Large incumbents such as the ‘Big Six’ utilities have a dominant and undue influence over UK energy policy, potentially holding back a clean power transition, a new report has claimed.
The ‘Gridlock in UK Power Markets’ report, co-authored by lobbying group InfluenceMap and the Friends Provident Foundation, claims that the Big Six maintain “close control” over critical policy details by maintaining close relationships with the Department for Business, Energy and Industrial Strategy and industry regulator Ofgem.
This influence, or ‘regulatory capture’ as the report describes it, is at risk of resulting in a dysfunctional energy market given the rate at which technology trends are changing.
The report argues that energy market incumbents have sought to undermine new entrants to the market and emerging technologies, specifically by campaigning against renewable technologies. This has been enforced by repeated messaging arguing that support of renewables is likely to send power prices up and energy security down, messaging which has caused trouble for trade bodies like the Renewable Energy Association and Community Energy England.
It looks to substantiate its claims by stating that the Big Six, National Grid and trade organisation Energy UK have met with policy makers 166 times in the past two years; more than twice the number of all other power market entrants.
“The research shows the incumbent utilities in the UK, through persistent and strategic capture of the policy process, appear to be clinging to outdated business models. History shows this usually ends badly for the shareholders of the companies most resistant to change,” Dylan Tanner, chief executive at InfluenceMap, said.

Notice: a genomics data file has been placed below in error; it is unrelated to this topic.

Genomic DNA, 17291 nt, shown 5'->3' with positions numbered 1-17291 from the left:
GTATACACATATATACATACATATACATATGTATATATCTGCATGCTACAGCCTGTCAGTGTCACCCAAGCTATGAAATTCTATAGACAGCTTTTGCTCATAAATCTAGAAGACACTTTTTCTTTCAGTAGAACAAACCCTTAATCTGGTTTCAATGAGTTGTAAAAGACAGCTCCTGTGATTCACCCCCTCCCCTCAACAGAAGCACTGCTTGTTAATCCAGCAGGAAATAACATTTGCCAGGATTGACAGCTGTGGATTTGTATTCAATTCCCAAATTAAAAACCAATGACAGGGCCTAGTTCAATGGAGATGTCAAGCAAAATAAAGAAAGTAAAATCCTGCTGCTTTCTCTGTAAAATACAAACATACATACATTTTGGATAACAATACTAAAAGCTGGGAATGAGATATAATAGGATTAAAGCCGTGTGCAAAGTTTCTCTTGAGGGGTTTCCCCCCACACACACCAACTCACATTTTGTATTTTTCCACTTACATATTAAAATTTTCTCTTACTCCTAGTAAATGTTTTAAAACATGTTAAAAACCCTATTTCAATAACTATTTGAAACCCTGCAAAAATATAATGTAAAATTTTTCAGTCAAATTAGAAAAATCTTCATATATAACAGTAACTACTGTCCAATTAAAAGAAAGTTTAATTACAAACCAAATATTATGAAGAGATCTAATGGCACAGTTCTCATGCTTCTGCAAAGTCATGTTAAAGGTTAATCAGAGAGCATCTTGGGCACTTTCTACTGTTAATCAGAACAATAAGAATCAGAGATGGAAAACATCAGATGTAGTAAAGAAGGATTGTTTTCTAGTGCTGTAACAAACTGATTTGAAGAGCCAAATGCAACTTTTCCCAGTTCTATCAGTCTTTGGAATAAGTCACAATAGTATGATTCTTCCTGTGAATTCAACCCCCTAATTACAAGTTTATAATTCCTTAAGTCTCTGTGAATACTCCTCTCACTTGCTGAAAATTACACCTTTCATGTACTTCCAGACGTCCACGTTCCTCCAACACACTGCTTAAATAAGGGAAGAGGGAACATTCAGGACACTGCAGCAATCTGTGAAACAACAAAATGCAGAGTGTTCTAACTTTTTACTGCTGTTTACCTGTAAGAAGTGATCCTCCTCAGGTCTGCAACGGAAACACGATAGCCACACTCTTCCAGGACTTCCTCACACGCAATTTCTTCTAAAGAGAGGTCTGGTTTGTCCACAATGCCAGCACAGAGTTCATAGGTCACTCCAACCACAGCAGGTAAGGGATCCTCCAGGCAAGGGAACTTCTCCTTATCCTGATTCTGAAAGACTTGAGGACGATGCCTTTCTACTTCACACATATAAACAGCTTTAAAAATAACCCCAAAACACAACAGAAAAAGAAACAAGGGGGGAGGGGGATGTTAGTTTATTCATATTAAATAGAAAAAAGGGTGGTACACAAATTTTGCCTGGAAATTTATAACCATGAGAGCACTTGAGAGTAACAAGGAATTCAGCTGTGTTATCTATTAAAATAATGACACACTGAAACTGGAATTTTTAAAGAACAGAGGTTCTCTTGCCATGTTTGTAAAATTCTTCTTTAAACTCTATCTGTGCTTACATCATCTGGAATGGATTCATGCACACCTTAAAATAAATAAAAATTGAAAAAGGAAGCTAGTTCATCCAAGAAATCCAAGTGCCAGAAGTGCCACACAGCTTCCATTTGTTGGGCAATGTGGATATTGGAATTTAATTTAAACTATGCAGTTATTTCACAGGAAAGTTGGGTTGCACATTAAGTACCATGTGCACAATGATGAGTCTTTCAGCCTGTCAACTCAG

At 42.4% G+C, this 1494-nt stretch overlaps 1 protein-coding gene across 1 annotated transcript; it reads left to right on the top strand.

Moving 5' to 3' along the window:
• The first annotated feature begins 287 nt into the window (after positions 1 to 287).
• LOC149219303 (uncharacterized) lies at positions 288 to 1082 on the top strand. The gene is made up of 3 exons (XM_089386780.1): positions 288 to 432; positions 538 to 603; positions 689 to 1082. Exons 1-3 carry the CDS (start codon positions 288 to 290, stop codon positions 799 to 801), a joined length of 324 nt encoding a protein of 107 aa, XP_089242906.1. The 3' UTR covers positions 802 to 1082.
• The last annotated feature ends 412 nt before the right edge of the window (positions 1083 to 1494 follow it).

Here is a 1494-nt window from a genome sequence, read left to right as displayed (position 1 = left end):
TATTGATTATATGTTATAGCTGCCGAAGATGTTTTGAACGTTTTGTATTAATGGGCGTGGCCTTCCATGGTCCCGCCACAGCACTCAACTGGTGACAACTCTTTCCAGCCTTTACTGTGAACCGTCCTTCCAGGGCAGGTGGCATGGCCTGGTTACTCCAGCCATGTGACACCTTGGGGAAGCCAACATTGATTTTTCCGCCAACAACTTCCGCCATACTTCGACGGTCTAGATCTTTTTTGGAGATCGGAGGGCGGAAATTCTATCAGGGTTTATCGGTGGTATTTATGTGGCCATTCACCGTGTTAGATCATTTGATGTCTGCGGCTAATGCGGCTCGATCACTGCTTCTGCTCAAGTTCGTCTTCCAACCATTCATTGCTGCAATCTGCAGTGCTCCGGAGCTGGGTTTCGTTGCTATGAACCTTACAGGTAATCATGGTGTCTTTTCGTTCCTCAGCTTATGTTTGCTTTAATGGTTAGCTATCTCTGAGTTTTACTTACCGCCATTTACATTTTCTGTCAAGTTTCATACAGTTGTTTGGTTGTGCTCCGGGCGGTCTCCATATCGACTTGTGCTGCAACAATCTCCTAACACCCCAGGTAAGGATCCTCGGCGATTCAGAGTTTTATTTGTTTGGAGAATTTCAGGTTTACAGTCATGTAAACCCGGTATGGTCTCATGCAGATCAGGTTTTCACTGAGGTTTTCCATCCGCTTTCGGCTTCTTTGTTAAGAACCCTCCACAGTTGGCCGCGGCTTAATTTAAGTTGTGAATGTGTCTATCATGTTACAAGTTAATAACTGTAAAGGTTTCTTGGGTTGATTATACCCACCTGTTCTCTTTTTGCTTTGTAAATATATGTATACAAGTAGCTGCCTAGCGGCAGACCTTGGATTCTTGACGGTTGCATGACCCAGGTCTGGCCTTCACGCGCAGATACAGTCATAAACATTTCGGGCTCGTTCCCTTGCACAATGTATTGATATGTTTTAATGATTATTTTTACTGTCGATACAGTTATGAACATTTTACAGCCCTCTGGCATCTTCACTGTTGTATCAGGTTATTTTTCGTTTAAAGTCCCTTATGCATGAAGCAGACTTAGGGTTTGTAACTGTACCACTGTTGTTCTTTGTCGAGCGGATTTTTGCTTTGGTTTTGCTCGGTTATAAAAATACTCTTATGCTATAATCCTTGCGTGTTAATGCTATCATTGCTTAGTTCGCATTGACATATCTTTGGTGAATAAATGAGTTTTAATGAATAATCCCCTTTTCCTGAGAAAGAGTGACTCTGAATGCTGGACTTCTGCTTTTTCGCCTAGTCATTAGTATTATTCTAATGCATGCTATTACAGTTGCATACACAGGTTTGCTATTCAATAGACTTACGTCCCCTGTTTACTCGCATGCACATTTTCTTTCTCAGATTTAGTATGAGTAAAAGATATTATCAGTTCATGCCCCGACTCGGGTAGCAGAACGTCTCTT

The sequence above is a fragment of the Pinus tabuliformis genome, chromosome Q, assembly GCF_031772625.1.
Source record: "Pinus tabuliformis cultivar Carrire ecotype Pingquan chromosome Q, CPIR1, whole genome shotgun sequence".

The report points at incumbent utilities in Germany, specifically E.On and RWE, which saw a near 80% drop in profitability when the country’s Energiewende – a set of policies enacted in the 2000s to drastically decarbonise Germany’s power generation – began to diminish their standing.
It goes on to suggest that a distinctly similar transition is already gathering pace in the UK, one that stands to be driven once more by the government’s new Clean Growth Strategy, before going on to warn that Big Six investors could see a similar drop in returns.
Colin Baines, investment engagement manager at Friends Provident Foundation, said there is an “emerging consensus” that the UK’s energy market is facing “unprecedented disruption” at the hands of more decarbonised, decentralised and democratised energy.
“It should concern investors that the business models of the Big Six appear to be based on their current ability to maintain the status quo via regulatory influence. It should also be a concern that none of the Big Six’s lobbying activity is sufficiently aligned with this 3D transition, an indicator that they are perhaps not adequately preparing for the market disruption they face,” he added.
The report does however appear to overlook how many of the so-called ‘Big Six’ are increasingly positioning themselves to take advantage of the energy transition.
Earlier this year E.On brought its domestic solar-plus-storage proposition to the UK market, and the company’s CEO Johannes Teyssen has repeatedly spoken of taking a lead in new energy markets. More recently the group connected the UK’s first EFR-backed storage project and combined with Enel to complete what it billed as the world’s first blockchain-enabled power trade.
Centrica has too looked to steal a march on its rivals in battery storage, with construction of a 49MW battery currently underway. It has also invested in nascent technologies like AI and distributed power platforms, and launched a cutting edge smart grid trial in Cornwall.